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  ICAAC
48th Annual ICAAC / IDSA 46th Annual Meeting
October 25-28, 2008
Washington, DC
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An enhanced assay to refine the use of CCR5 inhibitors
 
 
  David Margolis, MD
University of North Carolina
 
Chemokine receptors (CCRs) serve to regulate cellular responses by signaling in response to chemokines, the hormones of the immune system. HIV has co-opted the CCR system to gain access to CD4+ cells that are its preferred targets. In addition to binding a CD4 receptor to infect a cell, HIV also requires interaction with a CCR. Of the large family of CCRs, CCR5 is the CCR most often used by HIV.
 
New antivirals such as Maraviroc, licensed in last year, and Vicriviroc, under development, block HIV replication by blocking the use of CCR5 by HIV. However, although CCR5 is the preferred binding partner used by HIV to enter cells, some viruses are adapted to use alternate receptors, most often CXCR4. Why HIV prefers to use CCR5 is not completely clear, but virus that is CCR5-tropic is almost always the virus that establishes initial HIV infection, and dominates in most patients, sometimes for the entire course of disease. CXCR4-tropic viruses predominate In only about half the patients with late-stage disease, but may exist at low levels in some patients. Unlike drug resistance mutations, the envelopes of viruses that use CCR5 or CXCR4, or can use both (dual-tropic) are substantially different, and may only evolve after multiple, gradual changes, or perhaps more rapidly through viral recombination. However, such viruses appear, if a portion of the viral population growing in a patient is adapted to use CXCR4, it will be intrinsically resistant HIV CCR5 inhibitors. Treatment guidelines direct that a test to detect the presence or absence of viruses that can use CXCR4 vs. CCR5 be used to guide therapy when a CCR5 inhibitor is considered.
 
The Trofile assay from Monogram Biosciences is approved for clinical use to detect the presence of CCR5-tropic, CXCR4-tropic, or dual/mixed virus (which is either a mix of the two virus populations or "dual tropic" virus that can use either receptor). The originally licensed Trofile assay has been replaced by Trofile-ES, an improved version of the assay. The Trofile ES assay can detect X4 virus, resistant to CCR5 inhibitors, when they constitute a minor subpopulation of virus within a swarm of CCR5-using virus. Several studies presented at ICAAC/IDSA illustrated the potential benefit of the use of the newer, more sensitive test.
 
Laboratory validation data for this new assay was presented in a poster by Trihn and coworkers from Monogram (poster H-1219). Trofile ES increased detection sensitivity for CXCR4-using viruses by an average of 30-fold. 100% of the Trofile ES assays run detected the presence of X4 viruse when it was present in a viral population at a frequency of 0.3%. X4 detection was sometimes successful at frequencies down to 0.003%. Trofile (ES) accurately determined the tropism of 46 patient samples and isolates representing multiple subtypes including 14/18 with X4 variants below the detection limit of standard Trofile based on clonal analyses. Intra-assay precision (100%) and inter-assay reproducibility (99%) were demonstrated by concordant results for 135/135 and 228/230 pair-wise comparisons of R5, X4 and DM Envs and repeat testing of 46 patient Env populations, respectively.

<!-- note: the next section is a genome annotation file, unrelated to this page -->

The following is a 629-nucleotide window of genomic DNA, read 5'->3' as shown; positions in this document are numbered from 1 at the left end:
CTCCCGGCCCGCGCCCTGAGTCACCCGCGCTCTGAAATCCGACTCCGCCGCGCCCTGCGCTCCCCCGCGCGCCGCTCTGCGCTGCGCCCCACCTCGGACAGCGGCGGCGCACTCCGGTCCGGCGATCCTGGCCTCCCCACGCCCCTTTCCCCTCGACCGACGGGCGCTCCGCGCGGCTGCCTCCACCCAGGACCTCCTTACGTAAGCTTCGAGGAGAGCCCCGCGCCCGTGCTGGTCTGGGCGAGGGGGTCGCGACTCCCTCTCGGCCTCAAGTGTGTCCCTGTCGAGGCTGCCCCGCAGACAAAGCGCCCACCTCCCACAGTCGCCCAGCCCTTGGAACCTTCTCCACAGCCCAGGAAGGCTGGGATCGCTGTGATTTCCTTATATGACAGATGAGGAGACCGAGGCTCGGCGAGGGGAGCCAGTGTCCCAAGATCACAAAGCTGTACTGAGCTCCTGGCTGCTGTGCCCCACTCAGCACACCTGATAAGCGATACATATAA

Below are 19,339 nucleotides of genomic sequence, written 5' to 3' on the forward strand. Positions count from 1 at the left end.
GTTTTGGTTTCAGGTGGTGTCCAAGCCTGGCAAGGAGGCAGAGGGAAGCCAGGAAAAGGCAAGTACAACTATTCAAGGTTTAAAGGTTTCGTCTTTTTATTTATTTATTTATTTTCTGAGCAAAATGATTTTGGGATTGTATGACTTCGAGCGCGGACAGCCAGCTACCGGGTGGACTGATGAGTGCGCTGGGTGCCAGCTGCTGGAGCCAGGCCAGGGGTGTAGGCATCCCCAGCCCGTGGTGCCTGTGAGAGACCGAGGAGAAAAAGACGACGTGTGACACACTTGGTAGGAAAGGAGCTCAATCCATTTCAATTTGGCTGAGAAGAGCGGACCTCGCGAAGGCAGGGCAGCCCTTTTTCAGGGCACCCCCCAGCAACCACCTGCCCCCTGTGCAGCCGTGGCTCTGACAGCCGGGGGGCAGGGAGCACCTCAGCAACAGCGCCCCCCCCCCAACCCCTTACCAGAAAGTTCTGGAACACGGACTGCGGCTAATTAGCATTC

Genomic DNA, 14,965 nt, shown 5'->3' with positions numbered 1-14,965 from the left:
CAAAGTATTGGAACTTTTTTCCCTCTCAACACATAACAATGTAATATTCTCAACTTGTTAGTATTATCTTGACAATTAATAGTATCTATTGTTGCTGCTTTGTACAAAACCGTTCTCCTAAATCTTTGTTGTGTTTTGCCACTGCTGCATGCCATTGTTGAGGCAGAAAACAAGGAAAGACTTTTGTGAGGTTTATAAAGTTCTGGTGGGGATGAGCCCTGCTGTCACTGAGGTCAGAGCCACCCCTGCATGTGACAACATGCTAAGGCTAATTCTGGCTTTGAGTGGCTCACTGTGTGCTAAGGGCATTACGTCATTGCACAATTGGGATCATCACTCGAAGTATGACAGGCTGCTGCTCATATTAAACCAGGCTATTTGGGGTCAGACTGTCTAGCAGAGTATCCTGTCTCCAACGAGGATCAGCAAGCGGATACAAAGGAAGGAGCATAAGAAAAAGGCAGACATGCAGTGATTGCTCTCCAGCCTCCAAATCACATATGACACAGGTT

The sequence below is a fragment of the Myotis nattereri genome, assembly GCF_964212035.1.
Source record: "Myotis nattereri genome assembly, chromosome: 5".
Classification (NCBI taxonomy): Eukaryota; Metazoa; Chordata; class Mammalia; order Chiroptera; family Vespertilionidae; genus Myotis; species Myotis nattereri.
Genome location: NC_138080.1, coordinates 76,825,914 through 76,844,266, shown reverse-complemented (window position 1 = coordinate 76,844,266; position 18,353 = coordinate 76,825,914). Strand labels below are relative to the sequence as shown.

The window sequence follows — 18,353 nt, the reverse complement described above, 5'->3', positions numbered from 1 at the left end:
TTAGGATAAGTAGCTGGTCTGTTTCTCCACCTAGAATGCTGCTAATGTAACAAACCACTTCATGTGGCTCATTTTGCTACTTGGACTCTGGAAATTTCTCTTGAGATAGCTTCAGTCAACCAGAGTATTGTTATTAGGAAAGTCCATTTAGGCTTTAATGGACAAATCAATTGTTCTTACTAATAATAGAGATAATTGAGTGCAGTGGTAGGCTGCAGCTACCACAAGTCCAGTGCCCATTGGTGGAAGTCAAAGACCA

Zhaohui Su presented the effect of the use of Trofile ES on a reanalysis of ACTG 5211, a a double blind, randomized phase 2 study of vicriviroc in treatment-experienced, patients (abstr. H-895). Using the original Trofile assay, patients were screened for the presence of dual/mixed or X4-tropic virus (DM), and only those with CCR5-tropic virus (R5) allowed to enter the study. Patients were treated with various doses of vicriviroc for 14 days in addition to their ongoing, failing antiviral therapy, after which the background antiretroviral therapy (ART) was optimized using resistance testing [Gulick JID 2007]. 118 patients with a median HIV-1 RNA level of 36,380 copies/mL and a median CD4 cell count of 146 cells/Ál were treated. At 14 days and 24 weeks, patients treated with vicriviroc had viral load declines of up to -1.86 logs greater than those that received placebo.
 
Su and colleagues analyzed the potential benefit of the use of the more sensitive Trofile ES; hypothesizing that better results would be obtained if patients with low-level X4 or dual/mixed HIV had been excluded from the study. They found that of the 114 patients whose samples could be retested, 25 of these had previously undetected X4 or dual/mixed HIV by the "old" Trofile. That is, 22% were found who were allowed into the vicriviroc study using the old Trofile, but would have been excluded by Trofile ES.
 
Of the 114 patients rescreened, 84 received vicriviroc in the study, and of these:
· 64 patients had R5 virus by Trofile ES at both screening and when retested at study entry. These patients had HIV RNA declines of -1.15 and -1.95 logs at day 4 of vicriviroc and after 24 weeks (background ART optimized at week 4).
· 5 patients had R5 virus at screening but DM virus at study entry. This finding does not necessarily mean that the size of the DM population substantially changed between screening and entry, but (like viral load measurements) the size of the population was more likely near the limit of detection of the assay, and found at one time but missed at another. These patients had HIV RNA declines of only -0.66 logs at day 4, but -1.20 logs at week 24.
 
· 15 patients had DM virus by Trofile ES at screening, and had no change in HIV RNA (change of -0.09 logs) at day 4, and only -0.57 logs at week 24.
 
These viral load declines were only significantly different when the 64 R5 patients were compared to the 15 DM patients, but the intermediate changes in the 5 patients with DM only at entry were not statistically different from the other groups.